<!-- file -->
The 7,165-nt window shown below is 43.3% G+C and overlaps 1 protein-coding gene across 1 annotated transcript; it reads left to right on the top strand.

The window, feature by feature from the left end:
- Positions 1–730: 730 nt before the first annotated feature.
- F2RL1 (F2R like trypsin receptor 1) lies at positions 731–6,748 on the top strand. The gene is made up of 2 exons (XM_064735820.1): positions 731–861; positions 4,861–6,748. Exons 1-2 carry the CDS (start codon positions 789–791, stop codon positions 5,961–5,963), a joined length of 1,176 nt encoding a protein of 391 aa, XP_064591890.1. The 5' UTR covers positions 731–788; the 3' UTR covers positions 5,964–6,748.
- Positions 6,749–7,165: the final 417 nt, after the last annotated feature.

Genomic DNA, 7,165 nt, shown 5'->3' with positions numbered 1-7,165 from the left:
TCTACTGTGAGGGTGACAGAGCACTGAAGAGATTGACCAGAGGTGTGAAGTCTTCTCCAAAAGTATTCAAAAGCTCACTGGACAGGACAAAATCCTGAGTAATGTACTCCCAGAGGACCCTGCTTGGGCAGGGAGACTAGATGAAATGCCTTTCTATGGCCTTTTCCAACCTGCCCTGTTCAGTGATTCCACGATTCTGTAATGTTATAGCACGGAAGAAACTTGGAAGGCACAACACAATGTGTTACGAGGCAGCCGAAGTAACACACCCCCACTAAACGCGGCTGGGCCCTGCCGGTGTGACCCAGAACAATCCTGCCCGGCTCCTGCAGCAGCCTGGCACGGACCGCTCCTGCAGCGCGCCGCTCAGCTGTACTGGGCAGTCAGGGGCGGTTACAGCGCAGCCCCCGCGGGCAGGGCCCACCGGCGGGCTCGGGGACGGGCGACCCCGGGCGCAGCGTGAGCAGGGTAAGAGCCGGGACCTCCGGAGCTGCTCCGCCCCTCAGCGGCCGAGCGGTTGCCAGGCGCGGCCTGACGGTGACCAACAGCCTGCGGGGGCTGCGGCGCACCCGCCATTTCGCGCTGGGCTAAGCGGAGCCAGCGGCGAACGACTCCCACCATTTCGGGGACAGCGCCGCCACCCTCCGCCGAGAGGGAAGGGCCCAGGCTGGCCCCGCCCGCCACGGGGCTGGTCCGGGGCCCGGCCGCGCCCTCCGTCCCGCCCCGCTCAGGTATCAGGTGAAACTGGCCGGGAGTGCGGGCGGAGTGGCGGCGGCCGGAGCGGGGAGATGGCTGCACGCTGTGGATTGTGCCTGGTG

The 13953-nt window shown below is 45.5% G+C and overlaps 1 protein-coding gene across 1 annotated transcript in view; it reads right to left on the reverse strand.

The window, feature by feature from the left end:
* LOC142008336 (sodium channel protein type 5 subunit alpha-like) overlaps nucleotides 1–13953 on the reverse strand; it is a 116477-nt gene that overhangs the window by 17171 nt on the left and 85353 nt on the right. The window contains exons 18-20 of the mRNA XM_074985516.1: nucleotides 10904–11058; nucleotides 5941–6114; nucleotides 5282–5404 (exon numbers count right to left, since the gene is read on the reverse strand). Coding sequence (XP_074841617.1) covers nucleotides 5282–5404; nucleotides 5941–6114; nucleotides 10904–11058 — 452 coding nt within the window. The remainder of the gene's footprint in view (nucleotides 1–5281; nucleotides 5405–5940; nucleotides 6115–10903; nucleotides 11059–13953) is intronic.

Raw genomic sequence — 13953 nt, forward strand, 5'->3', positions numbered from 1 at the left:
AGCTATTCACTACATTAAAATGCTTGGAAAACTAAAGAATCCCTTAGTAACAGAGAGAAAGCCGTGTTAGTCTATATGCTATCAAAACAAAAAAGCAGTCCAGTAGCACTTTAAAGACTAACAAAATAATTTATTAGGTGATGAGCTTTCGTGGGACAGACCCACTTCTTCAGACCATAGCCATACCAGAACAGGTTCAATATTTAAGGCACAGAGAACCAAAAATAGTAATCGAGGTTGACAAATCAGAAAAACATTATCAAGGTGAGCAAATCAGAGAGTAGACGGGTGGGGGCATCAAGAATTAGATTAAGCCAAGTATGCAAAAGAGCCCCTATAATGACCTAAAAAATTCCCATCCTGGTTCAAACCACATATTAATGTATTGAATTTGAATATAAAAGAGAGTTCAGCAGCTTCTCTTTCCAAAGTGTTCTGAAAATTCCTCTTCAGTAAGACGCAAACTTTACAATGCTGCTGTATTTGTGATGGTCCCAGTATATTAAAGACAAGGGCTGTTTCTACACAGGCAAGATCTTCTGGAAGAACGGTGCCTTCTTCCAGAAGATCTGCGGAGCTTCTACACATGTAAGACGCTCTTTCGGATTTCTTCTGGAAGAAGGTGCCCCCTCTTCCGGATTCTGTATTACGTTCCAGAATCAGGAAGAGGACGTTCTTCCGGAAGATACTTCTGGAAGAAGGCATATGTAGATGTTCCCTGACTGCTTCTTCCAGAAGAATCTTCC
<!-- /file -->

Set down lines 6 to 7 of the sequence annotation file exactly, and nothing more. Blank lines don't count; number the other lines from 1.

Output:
Genomic DNA, 7,165 nt, shown 5'->3' with positions numbered 1-7,165 from the left:
TCTACTGTGAGGGTGACAGAGCACTGAAGAGATTGACCAGAGGTGTGAAGTCTTCTCCAAAAGTATTCAAAAGCTCACTGGACAGGACAAAATCCTGAGTAATGTACTCCCAGAGGACCCTGCTTGGGCAGGGAGACTAGATGAAATGCCTTTCTATGGCCTTTTCCAACCTGCCCTGTTCAGTGATTCCACGATTCTGTAATGTTATAGCACGGAAGAAACTTGGAAGGCACAACACAATGTGTTACGAGGCAGCCGAAGTAACACACCCCCACTAAACGCGGCTGGGCCCTGCCGGTGTGACCCAGAACAATCCTGCCCGGCTCCTGCAGCAGCCTGGCACGGACCGCTCCTGCAGCGCGCCGCTCAGCTGTACTGGGCAGTCAGGGGCGGTTACAGCGCAGCCCCCGCGGGCAGGGCCCACCGGCGGGCTCGGGGACGGGCGACCCCGGGCGCAGCGTGAGCAGGGTAAGAGCCGGGACCTCCGGAGCTGCTCCGCCCCTCAGCGGCCGAGCGGTTGCCAGGCGCGGCCTGACGGTGACCAACAGCCTGCGGGGGCTGCGGCGCACCCGCCATTTCGCGCTGGGCTAAGCGGAGCCAGCGGCGAACGACTCCCACCATTTCGGGGACAGCGCCGCCACCCTCCGCCGAGAGGGAAGGGCCCAGGCTGGCCCCGCCCGCCACGGGGCTGGTCCGGGGCCCGGCCGCGCCCTCCGTCCCGCCCCGCTCAGGTATCAGGTGAAACTGGCCGGGAGTGCGGGCGGAGTGGCGGCGGCCGGAGCGGGGAGATGGCTGCACGCTGTGGATTGTGCCTGGTG